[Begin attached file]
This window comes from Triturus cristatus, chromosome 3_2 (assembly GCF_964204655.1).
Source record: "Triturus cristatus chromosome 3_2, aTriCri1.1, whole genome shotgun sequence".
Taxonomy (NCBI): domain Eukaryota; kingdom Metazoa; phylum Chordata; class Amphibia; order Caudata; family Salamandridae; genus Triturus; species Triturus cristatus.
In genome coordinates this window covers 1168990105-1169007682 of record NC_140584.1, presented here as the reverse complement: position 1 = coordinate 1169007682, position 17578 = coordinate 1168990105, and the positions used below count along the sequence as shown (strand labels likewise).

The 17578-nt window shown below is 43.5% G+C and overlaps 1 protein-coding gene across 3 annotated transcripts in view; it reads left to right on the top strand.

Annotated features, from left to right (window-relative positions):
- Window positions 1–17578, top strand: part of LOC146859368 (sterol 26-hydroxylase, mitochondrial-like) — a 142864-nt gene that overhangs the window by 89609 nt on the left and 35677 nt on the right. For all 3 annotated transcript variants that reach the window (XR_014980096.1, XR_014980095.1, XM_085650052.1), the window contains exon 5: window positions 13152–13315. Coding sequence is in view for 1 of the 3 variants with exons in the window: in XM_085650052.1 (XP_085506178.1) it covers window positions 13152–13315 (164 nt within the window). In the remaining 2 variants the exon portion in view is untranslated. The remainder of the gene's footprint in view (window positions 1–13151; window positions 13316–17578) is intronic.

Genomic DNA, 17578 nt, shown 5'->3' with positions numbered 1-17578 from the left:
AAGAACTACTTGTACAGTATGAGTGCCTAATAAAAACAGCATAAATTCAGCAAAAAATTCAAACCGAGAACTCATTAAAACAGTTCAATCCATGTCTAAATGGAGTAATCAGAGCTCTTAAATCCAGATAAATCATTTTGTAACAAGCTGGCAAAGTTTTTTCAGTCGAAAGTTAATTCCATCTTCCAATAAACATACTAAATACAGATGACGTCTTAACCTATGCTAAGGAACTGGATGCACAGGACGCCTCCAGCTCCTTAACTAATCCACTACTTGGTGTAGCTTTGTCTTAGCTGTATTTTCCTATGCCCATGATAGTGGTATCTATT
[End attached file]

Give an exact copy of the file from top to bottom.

This window comes from Triturus cristatus, chromosome 3_2 (assembly GCF_964204655.1).
Source record: "Triturus cristatus chromosome 3_2, aTriCri1.1, whole genome shotgun sequence".
Taxonomy (NCBI): domain Eukaryota; kingdom Metazoa; phylum Chordata; class Amphibia; order Caudata; family Salamandridae; genus Triturus; species Triturus cristatus.
In genome coordinates this window covers 1168990105-1169007682 of record NC_140584.1, presented here as the reverse complement: position 1 = coordinate 1169007682, position 17578 = coordinate 1168990105, and the positions used below count along the sequence as shown (strand labels likewise).

The 17578-nt window shown below is 43.5% G+C and overlaps 1 protein-coding gene across 3 annotated transcripts in view; it reads left to right on the top strand.

Annotated features, from left to right (window-relative positions):
- Window positions 1–17578, top strand: part of LOC146859368 (sterol 26-hydroxylase, mitochondrial-like) — a 142864-nt gene that overhangs the window by 89609 nt on the left and 35677 nt on the right. For all 3 annotated transcript variants that reach the window (XR_014980096.1, XR_014980095.1, XM_085650052.1), the window contains exon 5: window positions 13152–13315. Coding sequence is in view for 1 of the 3 variants with exons in the window: in XM_085650052.1 (XP_085506178.1) it covers window positions 13152–13315 (164 nt within the window). In the remaining 2 variants the exon portion in view is untranslated. The remainder of the gene's footprint in view (window positions 1–13151; window positions 13316–17578) is intronic.

Genomic DNA, 17578 nt, shown 5'->3' with positions numbered 1-17578 from the left:
AAGAACTACTTGTACAGTATGAGTGCCTAATAAAAACAGCATAAATTCAGCAAAAAATTCAAACCGAGAACTCATTAAAACAGTTCAATCCATGTCTAAATGGAGTAATCAGAGCTCTTAAATCCAGATAAATCATTTTGTAACAAGCTGGCAAAGTTTTTTCAGTCGAAAGTTAATTCCATCTTCCAATAAACATACTAAATACAGATGACGTCTTAACCTATGCTAAGGAACTGGATGCACAGGACGCCTCCAGCTCCTTAACTAATCCACTACTTGGTGTAGCTTTGTCTTAGCTGTATTTTCCTATGCCCATGATAGTGGTATCTATT